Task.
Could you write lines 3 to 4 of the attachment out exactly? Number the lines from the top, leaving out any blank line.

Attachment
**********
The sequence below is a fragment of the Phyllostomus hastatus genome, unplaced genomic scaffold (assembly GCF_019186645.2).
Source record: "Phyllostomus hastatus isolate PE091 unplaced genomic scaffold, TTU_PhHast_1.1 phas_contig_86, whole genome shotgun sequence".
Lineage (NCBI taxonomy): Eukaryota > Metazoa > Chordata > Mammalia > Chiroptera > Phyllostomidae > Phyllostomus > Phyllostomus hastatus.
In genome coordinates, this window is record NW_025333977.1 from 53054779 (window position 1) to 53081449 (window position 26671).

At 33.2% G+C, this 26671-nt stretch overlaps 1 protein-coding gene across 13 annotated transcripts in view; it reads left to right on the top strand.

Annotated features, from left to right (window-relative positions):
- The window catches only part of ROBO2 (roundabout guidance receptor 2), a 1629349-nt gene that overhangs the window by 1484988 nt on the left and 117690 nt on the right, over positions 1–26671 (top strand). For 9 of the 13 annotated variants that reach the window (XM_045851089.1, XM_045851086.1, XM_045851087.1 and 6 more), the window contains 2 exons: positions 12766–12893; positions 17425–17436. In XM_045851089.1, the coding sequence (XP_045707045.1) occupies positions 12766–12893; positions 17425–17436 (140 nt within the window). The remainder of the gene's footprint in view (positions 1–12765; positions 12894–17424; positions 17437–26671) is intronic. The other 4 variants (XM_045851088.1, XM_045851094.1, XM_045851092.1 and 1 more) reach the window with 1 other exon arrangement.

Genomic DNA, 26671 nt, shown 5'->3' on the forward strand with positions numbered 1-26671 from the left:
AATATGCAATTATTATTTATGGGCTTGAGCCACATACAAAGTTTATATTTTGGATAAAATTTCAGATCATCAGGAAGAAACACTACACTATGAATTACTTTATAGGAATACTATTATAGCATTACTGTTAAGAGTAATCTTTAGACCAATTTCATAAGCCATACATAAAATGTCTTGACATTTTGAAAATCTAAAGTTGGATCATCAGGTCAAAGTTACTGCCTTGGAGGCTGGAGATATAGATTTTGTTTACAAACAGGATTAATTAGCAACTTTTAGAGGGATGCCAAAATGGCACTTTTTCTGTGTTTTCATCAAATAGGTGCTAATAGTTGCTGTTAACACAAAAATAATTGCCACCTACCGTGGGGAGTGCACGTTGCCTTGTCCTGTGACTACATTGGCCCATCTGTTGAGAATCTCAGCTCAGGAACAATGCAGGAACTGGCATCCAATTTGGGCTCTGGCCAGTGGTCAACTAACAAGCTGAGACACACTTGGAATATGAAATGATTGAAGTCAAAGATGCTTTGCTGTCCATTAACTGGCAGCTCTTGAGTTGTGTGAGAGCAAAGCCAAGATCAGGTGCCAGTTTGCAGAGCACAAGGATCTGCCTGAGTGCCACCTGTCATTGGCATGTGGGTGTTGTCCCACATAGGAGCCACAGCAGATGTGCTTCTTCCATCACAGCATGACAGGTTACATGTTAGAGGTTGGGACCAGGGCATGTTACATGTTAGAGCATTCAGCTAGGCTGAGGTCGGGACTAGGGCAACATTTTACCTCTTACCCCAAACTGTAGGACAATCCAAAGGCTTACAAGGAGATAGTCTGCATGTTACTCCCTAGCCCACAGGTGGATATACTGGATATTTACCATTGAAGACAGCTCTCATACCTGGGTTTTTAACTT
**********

Lineage (NCBI taxonomy): Eukaryota > Metazoa > Chordata > Mammalia > Chiroptera > Phyllostomidae > Phyllostomus > Phyllostomus hastatus.
In genome coordinates, this window is record NW_025333977.1 from 53054779 (window position 1) to 53081449 (window position 26671).